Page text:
Does Abstraction Belong to White People? by Miguel Gutierrez

Thinking the politics of race in contemporary dance. 

Three Poems by Lily Blacksell

blink twice, because you’re in / love. It is springtime, the merry / etcetera, look ahead, where we’re going / there’s a clearing and in the clearing / stands a boxer who must have slipped / his collar on the path running through / the field. He is panting, drooling, is all white / except for the pink of his exceptions– / 

Issue #145 | The Faceless Plant: Sketch for Timothy Morton by Heidi Norton

In a Dark Time the Eye Begins to See: Michelle Memran Interviewed by Alix Lambert
2  Maria Irene Fornes And Filmmaker Michelle Memran In Havana Cuba 2004 Photo By Alison Forbes

The director of The Rest I Make Up reflects on the life and companionship of María Irene Fornés.

The Centre for Emotional Materiality by Roula Seikaly
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What role does technology play in helping or hindering our wellbeing?

An Individual Is Made of Many Parts: Tschabalala Self Interviewed by Sasha Bonét
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Space shapes bodies; bodies shape space. 

Volatile and Transitory: Babak Lakghomi Interviewed by Zach Davidson
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A novella of warranted paranoia. 

BOMB 142, Winter 2018

Featuring interviews with Milford Graves, Celeste Dupuy-Spencer, Meredith Monk, Jim Hodges, Lucy Dodd, Branden Jacobs-Jenkins, Jlin, Cate Giordano, Don Mee Choi, Christian Hawkey, and Friederike Mayröcker.

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142 Cover Web
BOMB 143, Spring 2018

Featuring interviews with LaToya Ruby Frazier and Fred Moten, Sergio De La Pava, Nina Hoss, Barbara Hammer, Joseph Keckler, Lydia Ourahmane, Kaneza Schaal, Hank Willis Thomas and Kambui Olujimi, and Summer Wheat.

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Bomb #143
BOMB 144, Summer 2018

Featuring interviews with Chris Martin, Cy Gavin, Tauba Auerbach, Sam Hillmer, Amy Jenkins, Florian Meisenberg, John Akomfrah, Simone Forti, Ottessa Moshfegh, and Anna Moschovakis

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144 Cover
BOMB 145, Fall 2018

In the process of putting together each new issue of BOMB, we often come across distinct resonances between interviews—shared themes, creative preoccupations, and even specific phrases crop up time and again within otherwise disparate features. In these pages, artists discuss their expansive notions on collaboration. Their practices tend to split, reapportion, or redefine authorship, privileging process over individual intention and encouraging unique partnerships with spectators, local communities, film subjects, and one another. These willful acts of reaching out and beyond are as vital as ever, and worth emphasizing here.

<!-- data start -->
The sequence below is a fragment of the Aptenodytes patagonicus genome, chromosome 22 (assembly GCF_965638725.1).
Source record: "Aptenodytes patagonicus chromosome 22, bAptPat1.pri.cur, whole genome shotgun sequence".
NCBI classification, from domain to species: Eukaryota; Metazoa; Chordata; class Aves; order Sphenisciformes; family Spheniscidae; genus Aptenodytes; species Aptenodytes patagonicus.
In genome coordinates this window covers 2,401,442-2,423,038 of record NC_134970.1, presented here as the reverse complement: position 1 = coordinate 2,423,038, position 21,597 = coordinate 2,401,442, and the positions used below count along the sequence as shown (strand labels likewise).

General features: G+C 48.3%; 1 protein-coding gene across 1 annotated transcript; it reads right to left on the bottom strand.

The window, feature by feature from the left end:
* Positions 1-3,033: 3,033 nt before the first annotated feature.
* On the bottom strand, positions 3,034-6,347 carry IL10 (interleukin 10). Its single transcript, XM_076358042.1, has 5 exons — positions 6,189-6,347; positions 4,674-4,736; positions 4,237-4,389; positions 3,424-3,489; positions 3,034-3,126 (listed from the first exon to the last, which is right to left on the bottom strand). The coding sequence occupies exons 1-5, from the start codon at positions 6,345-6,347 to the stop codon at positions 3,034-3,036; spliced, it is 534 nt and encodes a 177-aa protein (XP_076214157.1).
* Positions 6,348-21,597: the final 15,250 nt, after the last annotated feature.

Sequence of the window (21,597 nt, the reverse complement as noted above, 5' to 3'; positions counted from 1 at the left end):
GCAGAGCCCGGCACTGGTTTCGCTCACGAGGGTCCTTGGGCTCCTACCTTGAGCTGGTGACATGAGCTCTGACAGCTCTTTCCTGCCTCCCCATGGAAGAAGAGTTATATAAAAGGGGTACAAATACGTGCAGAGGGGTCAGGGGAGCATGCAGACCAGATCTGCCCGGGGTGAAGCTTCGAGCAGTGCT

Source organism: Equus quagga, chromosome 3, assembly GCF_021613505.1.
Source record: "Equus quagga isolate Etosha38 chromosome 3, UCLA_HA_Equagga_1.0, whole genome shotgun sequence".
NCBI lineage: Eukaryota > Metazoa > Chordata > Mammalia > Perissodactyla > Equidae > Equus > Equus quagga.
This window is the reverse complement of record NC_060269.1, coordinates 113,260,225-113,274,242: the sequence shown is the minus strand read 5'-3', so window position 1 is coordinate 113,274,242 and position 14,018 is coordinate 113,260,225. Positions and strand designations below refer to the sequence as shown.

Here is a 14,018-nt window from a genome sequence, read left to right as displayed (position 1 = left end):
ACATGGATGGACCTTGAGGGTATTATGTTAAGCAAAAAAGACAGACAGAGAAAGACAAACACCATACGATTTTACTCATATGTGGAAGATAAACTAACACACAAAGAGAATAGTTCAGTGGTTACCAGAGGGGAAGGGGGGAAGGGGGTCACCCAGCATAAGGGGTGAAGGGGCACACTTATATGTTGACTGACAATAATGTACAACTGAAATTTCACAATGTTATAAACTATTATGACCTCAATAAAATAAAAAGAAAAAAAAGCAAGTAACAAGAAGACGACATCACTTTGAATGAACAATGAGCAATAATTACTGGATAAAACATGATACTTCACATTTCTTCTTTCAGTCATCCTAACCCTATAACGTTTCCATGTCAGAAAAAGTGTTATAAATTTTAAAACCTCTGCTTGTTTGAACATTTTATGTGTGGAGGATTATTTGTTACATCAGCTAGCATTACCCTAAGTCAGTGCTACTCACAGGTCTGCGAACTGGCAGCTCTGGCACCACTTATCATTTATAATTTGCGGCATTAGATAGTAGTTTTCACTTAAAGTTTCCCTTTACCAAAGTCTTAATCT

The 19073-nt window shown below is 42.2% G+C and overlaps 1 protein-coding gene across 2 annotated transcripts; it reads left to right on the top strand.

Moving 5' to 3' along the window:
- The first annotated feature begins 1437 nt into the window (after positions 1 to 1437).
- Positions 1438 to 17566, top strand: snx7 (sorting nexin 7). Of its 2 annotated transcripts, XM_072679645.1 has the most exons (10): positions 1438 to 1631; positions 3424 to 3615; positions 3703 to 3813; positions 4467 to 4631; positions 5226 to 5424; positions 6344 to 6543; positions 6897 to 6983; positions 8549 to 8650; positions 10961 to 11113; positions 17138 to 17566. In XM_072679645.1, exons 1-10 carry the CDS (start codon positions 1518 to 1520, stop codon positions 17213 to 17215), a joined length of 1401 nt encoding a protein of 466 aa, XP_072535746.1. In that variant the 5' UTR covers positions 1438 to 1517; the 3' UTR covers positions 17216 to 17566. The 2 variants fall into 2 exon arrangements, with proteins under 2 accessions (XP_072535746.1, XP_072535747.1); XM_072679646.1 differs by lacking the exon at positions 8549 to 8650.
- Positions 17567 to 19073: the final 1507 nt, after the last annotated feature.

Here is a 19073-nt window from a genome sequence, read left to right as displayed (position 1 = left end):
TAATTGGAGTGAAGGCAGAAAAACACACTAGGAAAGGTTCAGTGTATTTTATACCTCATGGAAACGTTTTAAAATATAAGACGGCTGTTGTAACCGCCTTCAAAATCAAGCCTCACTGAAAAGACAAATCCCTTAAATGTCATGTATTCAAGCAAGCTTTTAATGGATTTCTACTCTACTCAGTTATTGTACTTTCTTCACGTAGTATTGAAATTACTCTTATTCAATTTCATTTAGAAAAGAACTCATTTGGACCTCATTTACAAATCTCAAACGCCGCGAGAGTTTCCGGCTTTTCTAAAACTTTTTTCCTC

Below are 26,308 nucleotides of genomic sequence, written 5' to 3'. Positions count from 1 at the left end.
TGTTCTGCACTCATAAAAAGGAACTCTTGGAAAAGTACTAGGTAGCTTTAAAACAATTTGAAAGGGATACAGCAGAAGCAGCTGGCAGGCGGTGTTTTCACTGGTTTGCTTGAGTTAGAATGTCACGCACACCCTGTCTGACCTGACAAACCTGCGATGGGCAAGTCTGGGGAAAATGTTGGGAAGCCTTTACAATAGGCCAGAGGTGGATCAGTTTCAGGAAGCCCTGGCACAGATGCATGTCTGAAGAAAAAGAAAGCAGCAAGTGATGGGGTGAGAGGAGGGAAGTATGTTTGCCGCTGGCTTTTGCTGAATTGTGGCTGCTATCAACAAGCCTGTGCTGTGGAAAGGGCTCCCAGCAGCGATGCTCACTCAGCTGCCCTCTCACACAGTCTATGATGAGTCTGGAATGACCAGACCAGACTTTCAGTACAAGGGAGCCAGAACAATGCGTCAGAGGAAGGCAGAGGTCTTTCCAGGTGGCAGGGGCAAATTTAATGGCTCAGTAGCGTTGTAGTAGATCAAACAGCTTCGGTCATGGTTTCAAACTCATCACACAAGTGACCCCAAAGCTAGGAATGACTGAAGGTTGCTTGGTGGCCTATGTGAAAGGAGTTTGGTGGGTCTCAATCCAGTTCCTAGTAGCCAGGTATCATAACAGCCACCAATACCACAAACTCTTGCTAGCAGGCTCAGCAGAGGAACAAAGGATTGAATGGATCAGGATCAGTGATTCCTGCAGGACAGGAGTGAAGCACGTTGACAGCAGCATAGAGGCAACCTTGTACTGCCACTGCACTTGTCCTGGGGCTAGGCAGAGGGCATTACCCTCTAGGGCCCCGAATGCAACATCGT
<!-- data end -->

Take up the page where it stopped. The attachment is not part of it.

—The Editors

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Jessica Stockholder by Stephen Westfall Harmony Holiday by Farid Matuk Taylor Mead by Alf Young Jim Nutt & Gladys Nilsson by Richard Hull Heidi Norton and Michael Marder by Monica Westin BOMB on the Scene: Robert Greene by Richard J. Goldstein Joanne Greenbaum by Jeremy Sigler Power in Diversity: fierce pussy Interviewed by Alexandra Juhasz Sam Prekop & Zak Prekop Richard Serra by David Seidner Allen Ruppersberg by Cheryl Donegan Cate Le Bon by Andrew Aylward Junot Díaz by Edwidge Danticat “Come Into My Amazing Yard”: Brandon Downing The Feminine and the Bloodthirsty: Chase Berggrun Interviewed by Ruby Brunton Subtext: Kathmandu Poet In New York by Susie DeFord Brian Ulrich by Lynn Saville David Scott by Stuart Hall I Will Speak Daggers by Megan McDonald Walsh Billy Sullivan by Saul Ostrow

Oral History Project

BOMB's Oral History Project is dedicated to collecting, documenting, and preserving the stories of distinguished visual artists of the African Diaspora.

Kara Walker & Larry Walker
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“I would like to do more of that kind of thing: travel, spend some time in a place and really work from a different vantage point. I don’t know what will happen in my work from that, but I trust my ability to find the tools to find my way into my work. I think I will sit out in the woods more.”

Maren Hassinger by Lowery Stokes Sims
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“Right, they weren’t paintings, they weren’t colorful, but I kept doing them because that’s what would come to me. I could have stopped, I suppose, but to me they seemed like good pieces and they were in line with my thinking. Artists do what they think is important to them in their life span. That’s what they’ve always done—Rembrandt or Van Gogh or Picasso. They did what they did because they thought it was important.”

Wangechi Mutu by Deborah Willis
Mutu Oral History 09

“The collage works are going to be life-size. My work increased in scale when I realized that I wanted people to enter the worlds or to see them almost like dioramas— these places that they could be immersed into, with their own social structures and their eco-systems.”

Announcing BOMB’s 2018 Oral History Fellow 
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The Oral History Fellowship is a post-graduate editorial fellowship offered by BOMB Magazine, with a goal to organize and publish interviews by artists of the African Diaspora who are based in New York.